One thing led to another and Sammie was dealing with the guilt of kissing, rather heatedly, Sloth when she called the break between her and Wizard. Being “single” and dealing with confusing feelings towards Sloth only increased the ante leading to a scandalous affair of both the heart and the flesh (despite the pledge Wizard had made to never return to her if she so much as touched another man while they were separated).

I hope you are beginning to see my pickle. Being the roommate, I was privy to information no one else could know and sworn to secrecy, but being Wizard’s friend made it difficult to balance a neutral stance while being supportive. Not to mention the complication of remaining in contact with Sloth. He was a conundrum I was determined to unravel.

I have never claimed to be perfect, nor will I ever hold hope of being so. Maybe in a way chronicling this tale for you is my way of trying to find redemption. Whatever the case, after nearly a month my conscience and my loyalty were stretched to their limits. My head was full to bursting with information I had to very carefully navigate in conversations with the three players in this game. Over and over again Sammie sealed our conversations with vows of secrecy. I complied, not because I believed what she was doing was honorable, mostly I detested it, but I cared for her and we do foolish things for our friends. That is until we reach our breaking point.

A football game, apparently, was mine. The beer in mason jars more than likely didn’t help matters. I met up with Wizard and Mr. Big in Foxboro to watch our beloved Patriots at Toby Keith’s. Mr. Big was feeling generous and bought me several rounds of drinks during the course of the game. We were having a great time and the party didn’t end when the game did. Long, somewhat embarrassing, story short, the night ended with me and Wizard sobering up in my car, not silently. For most of the night I had avoided the Sammie conversation, but alone, in such close proximity, with my friend in need, I couldn’t help myself when he introduced the subject.

Put yourself in my shoes for a moment and look through my alcohol-clouded eyes. My friend, sitting in the car, heart in pieces, talking about his semi-ex-girlfriend and how much he loves her and hopes that he can find a way to stay with her. He trusts her, he tells me she’s told him everything, and even though it hurts, he’s just happy she hasn’t slept with this other guy. I know differently, and at first, its easy to let him believe this girl is being truthful because his heart is already hurting too much. But he keeps talking and something sets me off. I start thinking how deceitful this whole thing is, how despicable I feel for hiding the truth, for letting him believe she is worth his time. How do you care so much about someone, and hurt them so completely?

Before I know it, the words are escaping my lips and then they are there, out in the world. “You know she’s sleeping with him right?” Wizard just looks at me, and as he processes this information, I see his facial expression change from shock, to confusion, to rage. It’s the last one that scares me a little, makes me realize the chain reaction I have just put into motion. He jumps from the car, slams the door, and begins dialing. I know who he’s calling and I start to chase after him, I just want to fix it somehow, but he’s walking so fast and I can hear his voice rising. I know its too late, regret floods my mind, and I sink to the pavement as the tears start rolling down my face.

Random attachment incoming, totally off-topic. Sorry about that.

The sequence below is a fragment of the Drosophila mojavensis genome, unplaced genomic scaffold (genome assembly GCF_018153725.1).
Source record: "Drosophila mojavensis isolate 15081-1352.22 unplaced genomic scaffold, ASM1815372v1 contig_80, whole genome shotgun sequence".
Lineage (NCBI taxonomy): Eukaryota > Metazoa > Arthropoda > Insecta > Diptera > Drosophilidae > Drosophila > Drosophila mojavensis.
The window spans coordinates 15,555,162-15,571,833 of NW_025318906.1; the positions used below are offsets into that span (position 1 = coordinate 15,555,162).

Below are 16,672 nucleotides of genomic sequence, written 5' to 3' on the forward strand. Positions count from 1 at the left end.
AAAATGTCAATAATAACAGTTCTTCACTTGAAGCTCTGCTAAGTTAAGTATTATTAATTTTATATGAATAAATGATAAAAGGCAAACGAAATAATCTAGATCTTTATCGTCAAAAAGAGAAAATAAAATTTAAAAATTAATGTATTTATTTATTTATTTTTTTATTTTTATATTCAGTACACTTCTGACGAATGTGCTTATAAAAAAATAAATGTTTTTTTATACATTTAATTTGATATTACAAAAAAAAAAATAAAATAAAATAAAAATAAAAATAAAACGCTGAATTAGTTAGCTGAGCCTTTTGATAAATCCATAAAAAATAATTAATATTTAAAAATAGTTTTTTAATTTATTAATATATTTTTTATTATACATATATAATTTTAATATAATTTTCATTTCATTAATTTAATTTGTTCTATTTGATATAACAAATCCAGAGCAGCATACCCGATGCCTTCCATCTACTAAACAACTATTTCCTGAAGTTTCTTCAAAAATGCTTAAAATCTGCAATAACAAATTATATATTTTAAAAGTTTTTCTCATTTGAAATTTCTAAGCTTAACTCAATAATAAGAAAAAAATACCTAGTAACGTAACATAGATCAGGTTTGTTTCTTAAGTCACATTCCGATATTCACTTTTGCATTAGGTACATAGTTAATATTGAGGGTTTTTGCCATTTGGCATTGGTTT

I don’t know how long I sat there, not long, but long enough to loose sight of Wizard. I start to run around Patriots’ Place, looking anywhere I can of where he might have gone. My phone is dead and I’m sure I look a little crazed when I finally decide to go back to my car. I wait. He parked near me so I figure he has to come back eventually. Again, I lost track of time, but eventually, I saw him, walking laboriously across the parking lot. I don’t know what words we exchange or how we said good bye, but I do remember him telling me he talked to her, how enraged he was, confusion tingeing every word he said.


It’s been a few months since that moment. The drive home was filled with doubt and I began questioning myself, analyzing every minute leading up to that one. The series of events that followed were a shit storm of dramatic soliloquies, awkward tension, and the breakdown of trust. Sammie and I found a way to recover after that first blow to our friendship, but a short time later, another situation, related, but ancillary, shattered it permanently. I am too ashamed still to divulge the details. I take the blame for it wholeheartedly, but no amount of penitence can make up for it in her mind. We almost amended the situation at one point about a month ago, but I quickly realized the surface bond was not strong enough to rebuild the bulk of the structure back up. I may not be perfect, but she is a child sometimes, and in the interim of our breakdown, I think I realized some things I had overlooked. Roommates we remain, but civility is not always a constant in our world any longer.

As for Wizard, he remains the victim of the tale, but his naivety has since dissolved my empathy. He is still chasing after a dream I don’t think he realizes should be left to rest, but he’s in “love.” Sammie got just what she wanted, the ability to chase after other men, while still having her backup plan.

I’m not really sure how to end this without sounding bitter and disillusioned. Love is wonderful and sustaining when its healthy and mutual, but how often do we pervert it, fake it, or try to force it into our own little mold? Romance clouds our minds, but love isn’t logical either. How do we let our heart fly free when we might loose our heads in the process? To every risk there is a consequence, and pain sometimes walks hand-in-hand with pleasure. I guess I’m just hoping I can learn to walk the tightrope before I take my next leap of faith.